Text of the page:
The Andhra Pradesh government, as part of the power sector reforms initiated by the Centre, has proposed to affix “smart meters” to all agricultural connections.
The new meters will record data on electricity consumption every 15 minutes, and the government will credit the farmer’s bank account with the amount of the bill. The farmer can then pay the bill to the relevant power distribution company (discom).
While the free power supply for nine hours will continue, albeit after being routed through a direct bank transfer (DBT), farmers are apprehensive that the government will make them pay for the installation of the new meters. The farmers are also doubtful whether they will receive the electricity bill DBT without any hiccups or conditions.
Farmers unions supported by the Left and the Congress have staged demonstrations at a few places in the state opposing the new meters.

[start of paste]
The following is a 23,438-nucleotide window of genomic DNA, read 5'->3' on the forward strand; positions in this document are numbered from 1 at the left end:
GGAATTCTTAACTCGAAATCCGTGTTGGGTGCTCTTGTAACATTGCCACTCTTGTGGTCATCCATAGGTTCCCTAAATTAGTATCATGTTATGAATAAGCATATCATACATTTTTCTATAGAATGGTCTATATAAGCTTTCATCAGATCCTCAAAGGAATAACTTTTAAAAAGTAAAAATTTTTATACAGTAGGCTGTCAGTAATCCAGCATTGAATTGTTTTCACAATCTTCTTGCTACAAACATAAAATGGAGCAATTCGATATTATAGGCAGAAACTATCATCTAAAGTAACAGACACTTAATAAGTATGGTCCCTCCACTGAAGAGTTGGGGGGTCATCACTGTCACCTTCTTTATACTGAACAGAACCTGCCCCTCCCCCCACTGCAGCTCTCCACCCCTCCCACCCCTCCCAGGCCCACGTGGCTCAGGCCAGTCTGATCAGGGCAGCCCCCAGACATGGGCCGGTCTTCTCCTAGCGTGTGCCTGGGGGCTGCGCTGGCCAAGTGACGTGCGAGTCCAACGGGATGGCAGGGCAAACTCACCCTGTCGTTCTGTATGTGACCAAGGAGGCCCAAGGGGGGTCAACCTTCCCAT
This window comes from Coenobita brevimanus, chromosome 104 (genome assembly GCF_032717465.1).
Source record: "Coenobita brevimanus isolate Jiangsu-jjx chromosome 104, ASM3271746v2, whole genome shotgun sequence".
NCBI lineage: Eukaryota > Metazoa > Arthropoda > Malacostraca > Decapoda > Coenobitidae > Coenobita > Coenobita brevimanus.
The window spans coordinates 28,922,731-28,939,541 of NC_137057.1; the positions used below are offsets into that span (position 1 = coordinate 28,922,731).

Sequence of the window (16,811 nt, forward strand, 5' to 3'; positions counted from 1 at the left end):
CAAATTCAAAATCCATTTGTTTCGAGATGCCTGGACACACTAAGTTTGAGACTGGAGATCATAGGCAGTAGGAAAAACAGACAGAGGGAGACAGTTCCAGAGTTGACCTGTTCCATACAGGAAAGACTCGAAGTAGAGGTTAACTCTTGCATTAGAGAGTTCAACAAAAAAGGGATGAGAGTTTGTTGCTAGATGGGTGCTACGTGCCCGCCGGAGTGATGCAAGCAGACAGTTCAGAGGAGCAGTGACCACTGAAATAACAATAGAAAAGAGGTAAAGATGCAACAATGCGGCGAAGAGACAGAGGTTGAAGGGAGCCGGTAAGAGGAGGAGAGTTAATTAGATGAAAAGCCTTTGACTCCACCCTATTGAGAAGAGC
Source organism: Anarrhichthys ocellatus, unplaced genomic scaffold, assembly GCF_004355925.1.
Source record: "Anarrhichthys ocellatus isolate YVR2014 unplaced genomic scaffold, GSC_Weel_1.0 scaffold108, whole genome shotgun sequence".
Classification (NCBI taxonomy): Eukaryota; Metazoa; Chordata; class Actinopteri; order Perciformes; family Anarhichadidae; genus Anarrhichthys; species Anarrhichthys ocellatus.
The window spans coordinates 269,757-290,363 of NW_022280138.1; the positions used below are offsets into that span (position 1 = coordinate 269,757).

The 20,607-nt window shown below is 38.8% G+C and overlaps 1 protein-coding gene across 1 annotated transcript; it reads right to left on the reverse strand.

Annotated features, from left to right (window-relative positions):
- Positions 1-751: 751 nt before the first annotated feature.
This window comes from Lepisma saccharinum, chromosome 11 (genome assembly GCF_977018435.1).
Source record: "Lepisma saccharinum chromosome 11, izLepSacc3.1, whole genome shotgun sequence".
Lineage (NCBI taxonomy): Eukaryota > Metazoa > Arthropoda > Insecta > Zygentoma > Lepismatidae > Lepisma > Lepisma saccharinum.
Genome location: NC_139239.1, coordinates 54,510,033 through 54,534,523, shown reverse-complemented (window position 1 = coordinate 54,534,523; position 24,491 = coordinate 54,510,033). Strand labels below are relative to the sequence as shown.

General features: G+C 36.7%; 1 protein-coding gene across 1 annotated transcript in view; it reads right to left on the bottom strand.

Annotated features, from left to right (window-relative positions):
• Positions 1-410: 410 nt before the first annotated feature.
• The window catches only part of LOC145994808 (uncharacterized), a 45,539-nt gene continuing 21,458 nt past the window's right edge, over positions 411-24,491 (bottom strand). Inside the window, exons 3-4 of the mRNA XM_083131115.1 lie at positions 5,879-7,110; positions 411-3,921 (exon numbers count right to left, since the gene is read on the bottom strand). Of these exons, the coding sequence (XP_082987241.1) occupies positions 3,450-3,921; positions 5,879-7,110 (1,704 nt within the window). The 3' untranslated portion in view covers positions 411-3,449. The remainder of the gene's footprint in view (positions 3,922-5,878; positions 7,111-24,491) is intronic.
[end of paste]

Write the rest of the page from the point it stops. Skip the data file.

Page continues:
The government wants to understand exactly how much power is consumed by the farm sector.
At present, the government pays a fixed sum to the discoms for free power supply to farmers. But discoms often complain that they are in losses due to the subsidy given to the farm sector without any clarity on how much power is being used.
The new meters planned by the government will generate electricity bills, which the government will credit to the farmer’s bank account, after which the farmer will be able to pay the bill.
While this will clear the accounts of the discoms, with the installation of the smart meters, the load on transformers can be determined, and substations can adjust to the requirements.
According to Ajeya Kallam, Principal Advisor to the Andhra Pradesh Chief Minister, the supply of electricity can be tracked by installing meters to motors, and any problems identified in the supply of electricity can be rectified. Fixing the meters will ensure future short circuits and damage in transformers can be prevented. The discoms will set up the meters, switches, and earth wires.